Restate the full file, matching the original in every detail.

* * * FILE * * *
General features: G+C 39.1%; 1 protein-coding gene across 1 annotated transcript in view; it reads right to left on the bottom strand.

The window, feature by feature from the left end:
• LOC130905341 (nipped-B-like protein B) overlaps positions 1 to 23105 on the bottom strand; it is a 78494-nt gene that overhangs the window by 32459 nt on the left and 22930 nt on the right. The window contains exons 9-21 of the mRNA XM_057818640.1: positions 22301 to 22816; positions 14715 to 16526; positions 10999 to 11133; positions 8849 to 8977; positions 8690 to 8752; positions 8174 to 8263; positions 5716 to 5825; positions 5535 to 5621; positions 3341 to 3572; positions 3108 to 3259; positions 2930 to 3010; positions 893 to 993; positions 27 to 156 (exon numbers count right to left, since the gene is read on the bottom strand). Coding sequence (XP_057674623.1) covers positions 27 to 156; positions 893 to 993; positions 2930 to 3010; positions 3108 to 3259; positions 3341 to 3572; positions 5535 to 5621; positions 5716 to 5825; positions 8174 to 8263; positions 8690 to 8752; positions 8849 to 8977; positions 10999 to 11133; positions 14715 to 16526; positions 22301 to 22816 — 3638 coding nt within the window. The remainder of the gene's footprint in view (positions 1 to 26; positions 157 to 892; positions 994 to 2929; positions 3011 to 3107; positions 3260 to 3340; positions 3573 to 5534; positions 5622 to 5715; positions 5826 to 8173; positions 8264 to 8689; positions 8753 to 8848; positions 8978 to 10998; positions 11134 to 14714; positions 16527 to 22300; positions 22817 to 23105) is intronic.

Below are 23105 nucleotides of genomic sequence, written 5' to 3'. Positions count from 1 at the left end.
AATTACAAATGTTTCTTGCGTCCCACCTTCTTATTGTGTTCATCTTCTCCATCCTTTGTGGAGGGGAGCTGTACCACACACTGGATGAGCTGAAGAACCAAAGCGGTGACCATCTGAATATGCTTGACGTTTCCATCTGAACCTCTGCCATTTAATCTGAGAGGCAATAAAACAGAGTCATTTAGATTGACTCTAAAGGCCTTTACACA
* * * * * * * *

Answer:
General features: G+C 39.1%; 1 protein-coding gene across 1 annotated transcript in view; it reads right to left on the bottom strand.

The window, feature by feature from the left end:
• LOC130905341 (nipped-B-like protein B) overlaps positions 1 to 23105 on the bottom strand; it is a 78494-nt gene that overhangs the window by 32459 nt on the left and 22930 nt on the right. The window contains exons 9-21 of the mRNA XM_057818640.1: positions 22301 to 22816; positions 14715 to 16526; positions 10999 to 11133; positions 8849 to 8977; positions 8690 to 8752; positions 8174 to 8263; positions 5716 to 5825; positions 5535 to 5621; positions 3341 to 3572; positions 3108 to 3259; positions 2930 to 3010; positions 893 to 993; positions 27 to 156 (exon numbers count right to left, since the gene is read on the bottom strand). Coding sequence (XP_057674623.1) covers positions 27 to 156; positions 893 to 993; positions 2930 to 3010; positions 3108 to 3259; positions 3341 to 3572; positions 5535 to 5621; positions 5716 to 5825; positions 8174 to 8263; positions 8690 to 8752; positions 8849 to 8977; positions 10999 to 11133; positions 14715 to 16526; positions 22301 to 22816 — 3638 coding nt within the window. The remainder of the gene's footprint in view (positions 1 to 26; positions 157 to 892; positions 994 to 2929; positions 3011 to 3107; positions 3260 to 3340; positions 3573 to 5534; positions 5622 to 5715; positions 5826 to 8173; positions 8264 to 8689; positions 8753 to 8848; positions 8978 to 10998; positions 11134 to 14714; positions 16527 to 22300; positions 22817 to 23105) is intronic.

Below are 23105 nucleotides of genomic sequence, written 5' to 3'. Positions count from 1 at the left end.
AATTACAAATGTTTCTTGCGTCCCACCTTCTTATTGTGTTCATCTTCTCCATCCTTTGTGGAGGGGAGCTGTACCACACACTGGATGAGCTGAAGAACCAAAGCGGTGACCATCTGAATATGCTTGACGTTTCCATCTGAACCTCTGCCATTTAATCTGAGAGGCAATAAAACAGAGTCATTTAGATTGACTCTAAAGGCCTTTACACA